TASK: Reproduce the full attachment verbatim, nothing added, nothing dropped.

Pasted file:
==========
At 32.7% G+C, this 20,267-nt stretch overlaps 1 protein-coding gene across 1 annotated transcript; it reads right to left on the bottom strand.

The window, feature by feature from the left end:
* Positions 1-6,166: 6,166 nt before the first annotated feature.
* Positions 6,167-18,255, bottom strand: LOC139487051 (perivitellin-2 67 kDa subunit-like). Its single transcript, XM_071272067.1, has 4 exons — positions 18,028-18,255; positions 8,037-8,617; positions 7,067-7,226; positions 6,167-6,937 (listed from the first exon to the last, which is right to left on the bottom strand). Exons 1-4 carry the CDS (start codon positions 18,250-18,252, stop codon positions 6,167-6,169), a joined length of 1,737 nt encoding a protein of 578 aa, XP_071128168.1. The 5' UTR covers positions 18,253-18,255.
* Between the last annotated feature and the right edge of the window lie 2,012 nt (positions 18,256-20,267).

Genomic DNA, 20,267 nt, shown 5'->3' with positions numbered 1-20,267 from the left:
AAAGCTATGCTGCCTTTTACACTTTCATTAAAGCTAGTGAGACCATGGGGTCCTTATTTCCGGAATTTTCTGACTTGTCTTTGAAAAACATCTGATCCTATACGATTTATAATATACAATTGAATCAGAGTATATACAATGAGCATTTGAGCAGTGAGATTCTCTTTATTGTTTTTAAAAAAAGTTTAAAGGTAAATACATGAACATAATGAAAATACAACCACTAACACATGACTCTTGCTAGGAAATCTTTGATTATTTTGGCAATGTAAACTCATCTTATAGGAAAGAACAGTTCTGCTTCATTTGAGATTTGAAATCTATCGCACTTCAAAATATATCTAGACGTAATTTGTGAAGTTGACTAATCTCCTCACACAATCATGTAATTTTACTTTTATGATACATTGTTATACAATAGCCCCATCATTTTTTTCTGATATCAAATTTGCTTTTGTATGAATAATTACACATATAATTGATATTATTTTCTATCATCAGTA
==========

At 32.7% G+C, this 20,267-nt stretch overlaps 1 protein-coding gene across 1 annotated transcript; it reads right to left on the bottom strand.

The window, feature by feature from the left end:
* Positions 1-6,166: 6,166 nt before the first annotated feature.
* Positions 6,167-18,255, bottom strand: LOC139487051 (perivitellin-2 67 kDa subunit-like). Its single transcript, XM_071272067.1, has 4 exons — positions 18,028-18,255; positions 8,037-8,617; positions 7,067-7,226; positions 6,167-6,937 (listed from the first exon to the last, which is right to left on the bottom strand). Exons 1-4 carry the CDS (start codon positions 18,250-18,252, stop codon positions 6,167-6,169), a joined length of 1,737 nt encoding a protein of 578 aa, XP_071128168.1. The 5' UTR covers positions 18,253-18,255.
* Between the last annotated feature and the right edge of the window lie 2,012 nt (positions 18,256-20,267).

Genomic DNA, 20,267 nt, shown 5'->3' with positions numbered 1-20,267 from the left:
AAAGCTATGCTGCCTTTTACACTTTCATTAAAGCTAGTGAGACCATGGGGTCCTTATTTCCGGAATTTTCTGACTTGTCTTTGAAAAACATCTGATCCTATACGATTTATAATATACAATTGAATCAGAGTATATACAATGAGCATTTGAGCAGTGAGATTCTCTTTATTGTTTTTAAAAAAAGTTTAAAGGTAAATACATGAACATAATGAAAATACAACCACTAACACATGACTCTTGCTAGGAAATCTTTGATTATTTTGGCAATGTAAACTCATCTTATAGGAAAGAACAGTTCTGCTTCATTTGAGATTTGAAATCTATCGCACTTCAAAATATATCTAGACGTAATTTGTGAAGTTGACTAATCTCCTCACACAATCATGTAATTTTACTTTTATGATACATTGTTATACAATAGCCCCATCATTTTTTTCTGATATCAAATTTGCTTTTGTATGAATAATTACACATATAATTGATATTATTTTCTATCATCAGTA